Posted on September 01st, 2020
For several decades before the 1980s, machinists came in contact with asbestos on their job almost every day. Machinists would inhale asbestos dust while working around machines that had asbestos insulation and are at higher risk of developing fatal asbestos-related diseases.
Most manufacturing industries employ machinists who worked in their in-house machine shops. Machinists handled equipment that contained asbestos insulation in several parts. As a result, machinists faced asbestos exposure from various sources. During World War II, the shipyard outside machinists served the U.S. Navy and were involved in the fabrication of equipment installed in the ships.
Machinists are generally given the tasks that involve the fabrication of metal parts and equipment such as industrial valves, piping and pump systems, and ship parts as per the specifications. Their job involved the use of power tools such as milling machines, grinders, drill presses, and lathes to cut metal, steel, plastic, silicon, and other types of materials that need to be shaped accurately. Sometimes, the replacement of a valve or gasket would necessitate the removal of the old, worn-out gasket, which would expose machinists to the asbestos dust.
The duties of a shipyard outside machinist in the Navy were overhauling of pumps, installation of steam boilers, propellers, and propulsion motors, and making gaskets. The equipment used by a machinist produced a lot of heat, and therefore, was lined with asbestos insulation. Sometimes, machinists used to wear asbestos-insulated gloves or aprons for their protection while handling hot equipment. This protective gear would be a source of friable asbestos dust once worn out. The workplaces that exposed machinists to dangerous asbestos include the following:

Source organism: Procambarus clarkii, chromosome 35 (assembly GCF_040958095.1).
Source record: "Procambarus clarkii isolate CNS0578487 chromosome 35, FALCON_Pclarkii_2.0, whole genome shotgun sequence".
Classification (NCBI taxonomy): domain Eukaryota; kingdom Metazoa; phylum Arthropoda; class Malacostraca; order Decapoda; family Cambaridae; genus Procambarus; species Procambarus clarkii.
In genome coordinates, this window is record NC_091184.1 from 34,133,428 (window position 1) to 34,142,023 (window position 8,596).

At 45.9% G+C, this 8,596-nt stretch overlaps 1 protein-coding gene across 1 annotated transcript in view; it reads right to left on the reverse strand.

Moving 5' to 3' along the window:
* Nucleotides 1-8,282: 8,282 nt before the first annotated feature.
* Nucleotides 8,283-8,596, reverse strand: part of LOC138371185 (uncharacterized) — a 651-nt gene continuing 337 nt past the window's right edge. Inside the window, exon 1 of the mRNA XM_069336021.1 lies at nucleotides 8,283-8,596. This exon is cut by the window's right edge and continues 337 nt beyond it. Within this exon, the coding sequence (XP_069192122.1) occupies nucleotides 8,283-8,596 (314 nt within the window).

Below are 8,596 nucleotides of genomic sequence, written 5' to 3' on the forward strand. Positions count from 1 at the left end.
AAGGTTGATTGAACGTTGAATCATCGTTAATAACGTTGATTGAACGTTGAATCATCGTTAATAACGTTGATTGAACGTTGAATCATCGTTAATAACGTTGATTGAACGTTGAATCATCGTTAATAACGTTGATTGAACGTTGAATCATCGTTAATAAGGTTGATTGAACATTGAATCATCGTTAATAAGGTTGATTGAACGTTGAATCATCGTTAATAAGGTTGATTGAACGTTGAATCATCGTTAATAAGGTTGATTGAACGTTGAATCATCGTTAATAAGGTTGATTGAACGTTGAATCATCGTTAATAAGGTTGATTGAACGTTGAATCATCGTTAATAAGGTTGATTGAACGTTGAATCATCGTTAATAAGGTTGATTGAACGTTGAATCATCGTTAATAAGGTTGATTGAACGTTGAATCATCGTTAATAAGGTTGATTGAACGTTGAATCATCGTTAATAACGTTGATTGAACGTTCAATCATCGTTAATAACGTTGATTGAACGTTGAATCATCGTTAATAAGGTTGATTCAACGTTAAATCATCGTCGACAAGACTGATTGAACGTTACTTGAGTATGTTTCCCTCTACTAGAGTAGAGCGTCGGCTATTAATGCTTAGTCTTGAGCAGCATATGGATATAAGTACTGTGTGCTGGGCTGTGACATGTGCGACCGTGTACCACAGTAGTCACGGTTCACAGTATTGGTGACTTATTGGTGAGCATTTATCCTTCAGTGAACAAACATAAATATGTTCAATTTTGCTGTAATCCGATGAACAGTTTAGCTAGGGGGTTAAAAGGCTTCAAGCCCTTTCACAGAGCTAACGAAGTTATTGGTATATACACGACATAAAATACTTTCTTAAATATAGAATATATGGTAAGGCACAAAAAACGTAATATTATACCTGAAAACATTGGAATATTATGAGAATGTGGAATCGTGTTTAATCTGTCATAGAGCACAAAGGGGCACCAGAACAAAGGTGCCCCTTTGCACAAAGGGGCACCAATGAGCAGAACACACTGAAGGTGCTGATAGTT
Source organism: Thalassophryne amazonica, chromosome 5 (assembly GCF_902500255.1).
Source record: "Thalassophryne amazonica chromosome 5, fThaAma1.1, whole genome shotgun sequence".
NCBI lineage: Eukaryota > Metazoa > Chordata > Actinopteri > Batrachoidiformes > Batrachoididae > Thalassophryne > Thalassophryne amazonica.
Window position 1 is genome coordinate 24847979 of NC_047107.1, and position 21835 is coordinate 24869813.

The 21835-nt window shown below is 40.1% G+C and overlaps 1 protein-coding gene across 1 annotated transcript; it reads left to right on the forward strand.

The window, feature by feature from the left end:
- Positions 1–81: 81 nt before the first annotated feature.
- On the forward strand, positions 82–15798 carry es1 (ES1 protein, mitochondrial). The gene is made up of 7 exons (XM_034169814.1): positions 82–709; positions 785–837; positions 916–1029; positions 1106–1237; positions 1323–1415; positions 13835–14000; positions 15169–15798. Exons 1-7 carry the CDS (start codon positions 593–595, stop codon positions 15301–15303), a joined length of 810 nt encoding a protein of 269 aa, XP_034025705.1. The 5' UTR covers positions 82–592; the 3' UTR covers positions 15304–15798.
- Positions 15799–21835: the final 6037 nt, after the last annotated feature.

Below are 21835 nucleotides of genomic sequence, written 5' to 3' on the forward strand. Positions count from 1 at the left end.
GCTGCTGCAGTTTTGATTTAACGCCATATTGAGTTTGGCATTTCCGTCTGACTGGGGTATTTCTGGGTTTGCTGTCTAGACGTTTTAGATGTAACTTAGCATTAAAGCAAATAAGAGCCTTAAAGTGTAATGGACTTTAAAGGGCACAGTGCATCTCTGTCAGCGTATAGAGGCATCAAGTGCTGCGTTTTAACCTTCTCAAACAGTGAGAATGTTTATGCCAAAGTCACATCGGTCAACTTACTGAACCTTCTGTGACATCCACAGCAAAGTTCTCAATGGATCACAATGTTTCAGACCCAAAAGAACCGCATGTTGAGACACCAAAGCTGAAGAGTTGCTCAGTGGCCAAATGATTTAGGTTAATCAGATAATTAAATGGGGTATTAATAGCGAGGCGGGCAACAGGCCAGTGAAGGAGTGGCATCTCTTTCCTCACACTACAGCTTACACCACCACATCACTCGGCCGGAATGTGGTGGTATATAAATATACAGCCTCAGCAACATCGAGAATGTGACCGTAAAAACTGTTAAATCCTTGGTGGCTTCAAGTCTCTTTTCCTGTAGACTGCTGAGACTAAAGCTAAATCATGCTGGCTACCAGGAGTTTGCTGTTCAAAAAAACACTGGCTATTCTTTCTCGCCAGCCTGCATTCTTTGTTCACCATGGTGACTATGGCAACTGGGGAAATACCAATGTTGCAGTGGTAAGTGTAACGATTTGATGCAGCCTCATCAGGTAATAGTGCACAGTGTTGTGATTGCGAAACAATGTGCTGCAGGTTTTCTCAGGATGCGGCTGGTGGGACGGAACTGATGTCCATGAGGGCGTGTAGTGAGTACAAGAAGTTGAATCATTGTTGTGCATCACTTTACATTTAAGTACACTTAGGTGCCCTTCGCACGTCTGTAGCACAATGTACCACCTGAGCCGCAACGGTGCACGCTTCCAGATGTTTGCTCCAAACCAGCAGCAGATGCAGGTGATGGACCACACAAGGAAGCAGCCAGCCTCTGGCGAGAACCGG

The people who worked as machinists during the past century may currently receive a diagnosis of asbestos-related diseases such as lung cancer, asbestosis, and mesothelioma because there is a long latency period between the exposure to asbestos and the appearance of the symptoms. A study that assessed the records of professionals who worked as machinists for at least one year between the period, 1945-1960 found high levels of lung cancer. Researchers also found a relatively high risk for mesothelioma among railroad machinists who were exposed to chrysotile asbestos.
Machinists who have been diagnosed with the following conditions are eligible to file an asbestos claim if they travel to Birmingham, AL to our medical facility and asbestos fibers are detected in their lungs during the free asbestos screening that they undergo there:
Machinists who have been diagnosed with the following cancers that are linked to their workplace asbestos exposure have immediate eligibility to file a claim: